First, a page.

There's also room for a line-in auxiliary device. It's only an RCA analog audio connection, but getting most devices to play nicely with that interface isn't a problem. For most products (like those with headphone jacks), a simple 1/8 inch-to-RCA analog audio adapter is all you'll need.
During our testing, audio performance was well above average. The two-way main speaker base combined with the impressively powerful six-inch subwoofer provided us with a rich and clear sound and a large of amount of range. The subwoofer has noticeable oomph behind it and you can customize its power using the rear volume knob. During our test we were most satisfied with it turned up at about 65 percent.
The system also offers a "wide stereo" function. Boston Acoustics doesn't say much about what it actually does and we didn't notice any real difference in our listening experience during our testing with it. That said, it can be activated via the remote or the button on top of the base speaker's grille. It will light orange when activated.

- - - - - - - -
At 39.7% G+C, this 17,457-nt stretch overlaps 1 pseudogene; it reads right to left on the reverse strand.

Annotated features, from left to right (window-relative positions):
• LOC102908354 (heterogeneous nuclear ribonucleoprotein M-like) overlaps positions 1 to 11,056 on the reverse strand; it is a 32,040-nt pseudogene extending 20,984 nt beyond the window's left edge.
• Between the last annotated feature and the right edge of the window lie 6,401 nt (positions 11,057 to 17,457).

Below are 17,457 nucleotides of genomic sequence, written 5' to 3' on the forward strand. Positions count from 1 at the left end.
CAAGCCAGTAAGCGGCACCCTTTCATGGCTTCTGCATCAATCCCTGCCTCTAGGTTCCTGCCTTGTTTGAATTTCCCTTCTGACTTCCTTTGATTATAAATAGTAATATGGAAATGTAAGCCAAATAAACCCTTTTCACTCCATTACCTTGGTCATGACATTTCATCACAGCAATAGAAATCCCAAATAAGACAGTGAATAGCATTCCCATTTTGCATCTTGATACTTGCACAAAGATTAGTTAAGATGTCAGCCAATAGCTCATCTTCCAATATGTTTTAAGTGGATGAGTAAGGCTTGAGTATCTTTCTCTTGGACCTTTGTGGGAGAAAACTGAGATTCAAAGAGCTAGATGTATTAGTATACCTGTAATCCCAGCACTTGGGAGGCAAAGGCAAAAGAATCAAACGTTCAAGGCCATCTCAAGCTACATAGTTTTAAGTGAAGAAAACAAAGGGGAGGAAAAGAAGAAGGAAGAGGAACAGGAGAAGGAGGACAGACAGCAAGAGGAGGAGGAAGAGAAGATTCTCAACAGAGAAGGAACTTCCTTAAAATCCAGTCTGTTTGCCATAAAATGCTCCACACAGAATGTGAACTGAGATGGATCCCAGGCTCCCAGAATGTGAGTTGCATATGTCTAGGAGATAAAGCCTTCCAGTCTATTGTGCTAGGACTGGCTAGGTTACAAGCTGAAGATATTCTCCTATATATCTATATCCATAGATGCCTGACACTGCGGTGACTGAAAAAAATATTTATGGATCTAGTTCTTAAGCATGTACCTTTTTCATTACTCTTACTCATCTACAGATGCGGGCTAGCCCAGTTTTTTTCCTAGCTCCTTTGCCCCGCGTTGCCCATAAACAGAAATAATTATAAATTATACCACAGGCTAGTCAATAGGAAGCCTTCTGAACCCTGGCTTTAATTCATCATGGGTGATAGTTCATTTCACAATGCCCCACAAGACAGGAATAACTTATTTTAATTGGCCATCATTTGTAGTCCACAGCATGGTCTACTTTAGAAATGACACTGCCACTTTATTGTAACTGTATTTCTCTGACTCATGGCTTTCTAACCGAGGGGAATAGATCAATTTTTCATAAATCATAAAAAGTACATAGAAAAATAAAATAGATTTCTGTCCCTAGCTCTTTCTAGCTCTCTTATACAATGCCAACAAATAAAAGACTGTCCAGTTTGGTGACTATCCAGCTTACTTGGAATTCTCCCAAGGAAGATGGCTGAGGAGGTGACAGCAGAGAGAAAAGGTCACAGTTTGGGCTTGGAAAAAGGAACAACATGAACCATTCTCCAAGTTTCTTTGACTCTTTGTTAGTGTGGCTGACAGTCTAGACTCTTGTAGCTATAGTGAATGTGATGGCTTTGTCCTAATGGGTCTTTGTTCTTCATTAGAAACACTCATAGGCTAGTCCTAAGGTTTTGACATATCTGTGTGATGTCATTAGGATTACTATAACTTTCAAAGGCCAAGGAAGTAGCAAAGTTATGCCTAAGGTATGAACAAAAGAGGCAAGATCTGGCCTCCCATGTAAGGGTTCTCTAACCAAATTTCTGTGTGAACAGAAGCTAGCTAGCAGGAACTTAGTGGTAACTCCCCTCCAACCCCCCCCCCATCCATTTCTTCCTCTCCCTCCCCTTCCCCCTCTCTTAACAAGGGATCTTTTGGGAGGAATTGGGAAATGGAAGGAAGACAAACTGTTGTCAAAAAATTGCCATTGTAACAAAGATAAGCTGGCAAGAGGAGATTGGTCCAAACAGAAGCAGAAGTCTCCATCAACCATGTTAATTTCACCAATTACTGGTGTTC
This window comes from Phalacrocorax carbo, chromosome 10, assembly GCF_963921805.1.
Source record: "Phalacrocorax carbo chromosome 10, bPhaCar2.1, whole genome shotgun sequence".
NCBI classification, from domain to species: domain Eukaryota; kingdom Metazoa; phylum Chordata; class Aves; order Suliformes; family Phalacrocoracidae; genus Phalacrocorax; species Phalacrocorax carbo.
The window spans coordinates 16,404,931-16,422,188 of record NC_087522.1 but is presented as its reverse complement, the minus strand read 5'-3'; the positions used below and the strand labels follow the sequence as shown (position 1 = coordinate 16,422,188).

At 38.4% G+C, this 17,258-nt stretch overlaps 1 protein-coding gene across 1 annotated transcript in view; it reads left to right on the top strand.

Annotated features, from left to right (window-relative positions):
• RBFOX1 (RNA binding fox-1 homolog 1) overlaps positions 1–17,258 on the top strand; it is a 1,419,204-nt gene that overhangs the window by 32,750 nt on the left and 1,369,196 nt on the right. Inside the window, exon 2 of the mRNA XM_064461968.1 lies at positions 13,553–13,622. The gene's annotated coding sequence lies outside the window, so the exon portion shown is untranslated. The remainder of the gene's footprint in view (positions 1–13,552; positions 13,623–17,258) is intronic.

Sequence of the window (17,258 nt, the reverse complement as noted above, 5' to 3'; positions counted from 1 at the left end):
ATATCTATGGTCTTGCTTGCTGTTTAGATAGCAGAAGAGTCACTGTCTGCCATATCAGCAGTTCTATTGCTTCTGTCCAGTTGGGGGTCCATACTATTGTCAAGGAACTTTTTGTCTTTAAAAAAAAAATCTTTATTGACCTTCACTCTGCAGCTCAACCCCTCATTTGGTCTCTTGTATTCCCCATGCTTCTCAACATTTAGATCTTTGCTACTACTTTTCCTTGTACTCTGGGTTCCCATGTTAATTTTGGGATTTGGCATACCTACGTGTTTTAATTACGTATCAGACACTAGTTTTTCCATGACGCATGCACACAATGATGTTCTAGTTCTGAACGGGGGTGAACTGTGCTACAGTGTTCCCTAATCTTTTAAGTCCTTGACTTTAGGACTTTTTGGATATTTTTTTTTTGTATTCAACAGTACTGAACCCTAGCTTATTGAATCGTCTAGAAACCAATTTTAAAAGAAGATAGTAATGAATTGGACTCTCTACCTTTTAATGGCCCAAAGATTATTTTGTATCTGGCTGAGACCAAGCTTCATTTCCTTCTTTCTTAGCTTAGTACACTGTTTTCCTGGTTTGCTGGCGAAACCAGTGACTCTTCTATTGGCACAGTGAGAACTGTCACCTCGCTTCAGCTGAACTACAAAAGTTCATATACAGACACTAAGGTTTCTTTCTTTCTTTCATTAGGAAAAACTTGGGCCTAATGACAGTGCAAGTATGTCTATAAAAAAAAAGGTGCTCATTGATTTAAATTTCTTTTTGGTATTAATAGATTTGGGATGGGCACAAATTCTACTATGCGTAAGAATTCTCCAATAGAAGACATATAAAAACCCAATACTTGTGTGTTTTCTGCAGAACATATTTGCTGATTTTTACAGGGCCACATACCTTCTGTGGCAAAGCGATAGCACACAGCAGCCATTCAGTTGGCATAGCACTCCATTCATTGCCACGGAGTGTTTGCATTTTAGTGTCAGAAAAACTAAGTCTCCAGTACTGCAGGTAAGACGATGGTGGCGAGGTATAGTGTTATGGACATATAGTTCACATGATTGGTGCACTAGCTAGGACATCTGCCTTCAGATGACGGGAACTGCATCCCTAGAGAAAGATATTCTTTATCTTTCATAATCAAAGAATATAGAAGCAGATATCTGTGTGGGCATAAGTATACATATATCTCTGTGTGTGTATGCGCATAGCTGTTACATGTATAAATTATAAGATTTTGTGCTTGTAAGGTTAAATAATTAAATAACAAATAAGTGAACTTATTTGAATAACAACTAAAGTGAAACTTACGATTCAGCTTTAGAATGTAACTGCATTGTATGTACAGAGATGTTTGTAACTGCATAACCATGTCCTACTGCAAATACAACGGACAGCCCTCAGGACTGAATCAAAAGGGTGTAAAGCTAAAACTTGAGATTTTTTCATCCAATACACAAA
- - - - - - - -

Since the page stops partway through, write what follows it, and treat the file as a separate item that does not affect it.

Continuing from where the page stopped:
There is not much to complain about with the iDS3. While it performs very well, we do wish it offered a few more features to sweeten the deal. The addition of an AM/FM radio would improve its appeal and barely affect the price. Boston Acoustics has the iDS3 retailing for a whopping $500 on the company's Web site but we found it for as low as $360 online.
While $360 is still a bit much to pay for a dedicated iPod speaker, it has impressive sound. If you're looking for more features and a wireless subwoofer isn't exactly what you're in the market for, check out the company's Horizon Duo-i systems. They cost as low as $130, offer great sound quality, and have an AM/FM radio.
Alternatively, you can opt for the previous Boston Acoustics "iDS" model, the iDS2. It features the same feature set as the iDS3 but without the wireless subwoofer. It offers great sound quality and is significantly cheaper--available for as low as $140 online.